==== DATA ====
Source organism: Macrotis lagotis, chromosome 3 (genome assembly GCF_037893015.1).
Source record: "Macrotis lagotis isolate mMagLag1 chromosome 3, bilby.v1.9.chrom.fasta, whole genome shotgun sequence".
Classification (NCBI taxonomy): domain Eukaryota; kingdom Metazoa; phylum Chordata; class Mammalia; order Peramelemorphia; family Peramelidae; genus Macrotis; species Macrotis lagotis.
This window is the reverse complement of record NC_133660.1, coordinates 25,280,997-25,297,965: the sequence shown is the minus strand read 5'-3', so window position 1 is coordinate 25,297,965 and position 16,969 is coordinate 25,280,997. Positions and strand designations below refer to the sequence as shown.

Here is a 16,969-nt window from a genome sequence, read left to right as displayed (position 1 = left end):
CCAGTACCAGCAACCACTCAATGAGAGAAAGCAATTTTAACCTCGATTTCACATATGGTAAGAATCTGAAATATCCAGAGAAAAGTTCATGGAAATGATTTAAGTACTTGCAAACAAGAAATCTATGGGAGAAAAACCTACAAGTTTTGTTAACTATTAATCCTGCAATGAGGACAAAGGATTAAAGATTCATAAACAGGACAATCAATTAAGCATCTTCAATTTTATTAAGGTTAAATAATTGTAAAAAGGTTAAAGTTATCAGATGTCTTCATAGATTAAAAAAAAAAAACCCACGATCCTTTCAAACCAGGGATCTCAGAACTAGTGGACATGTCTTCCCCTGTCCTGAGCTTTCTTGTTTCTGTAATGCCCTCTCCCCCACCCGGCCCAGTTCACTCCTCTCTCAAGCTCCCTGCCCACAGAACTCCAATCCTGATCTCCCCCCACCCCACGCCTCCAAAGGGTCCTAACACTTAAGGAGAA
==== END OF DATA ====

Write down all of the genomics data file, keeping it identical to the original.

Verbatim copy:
Source organism: Macrotis lagotis, chromosome 3 (genome assembly GCF_037893015.1).
Source record: "Macrotis lagotis isolate mMagLag1 chromosome 3, bilby.v1.9.chrom.fasta, whole genome shotgun sequence".
Classification (NCBI taxonomy): domain Eukaryota; kingdom Metazoa; phylum Chordata; class Mammalia; order Peramelemorphia; family Peramelidae; genus Macrotis; species Macrotis lagotis.
This window is the reverse complement of record NC_133660.1, coordinates 25,280,997-25,297,965: the sequence shown is the minus strand read 5'-3', so window position 1 is coordinate 25,297,965 and position 16,969 is coordinate 25,280,997. Positions and strand designations below refer to the sequence as shown.

Here is a 16,969-nt window from a genome sequence, read left to right as displayed (position 1 = left end):
CCAGTACCAGCAACCACTCAATGAGAGAAAGCAATTTTAACCTCGATTTCACATATGGTAAGAATCTGAAATATCCAGAGAAAAGTTCATGGAAATGATTTAAGTACTTGCAAACAAGAAATCTATGGGAGAAAAACCTACAAGTTTTGTTAACTATTAATCCTGCAATGAGGACAAAGGATTAAAGATTCATAAACAGGACAATCAATTAAGCATCTTCAATTTTATTAAGGTTAAATAATTGTAAAAAGGTTAAAGTTATCAGATGTCTTCATAGATTAAAAAAAAAAAACCCACGATCCTTTCAAACCAGGGATCTCAGAACTAGTGGACATGTCTTCCCCTGTCCTGAGCTTTCTTGTTTCTGTAATGCCCTCTCCCCCACCCGGCCCAGTTCACTCCTCTCTCAAGCTCCCTGCCCACAGAACTCCAATCCTGATCTCCCCCCACCCCACGCCTCCAAAGGGTCCTAACACTTAAGGAGAA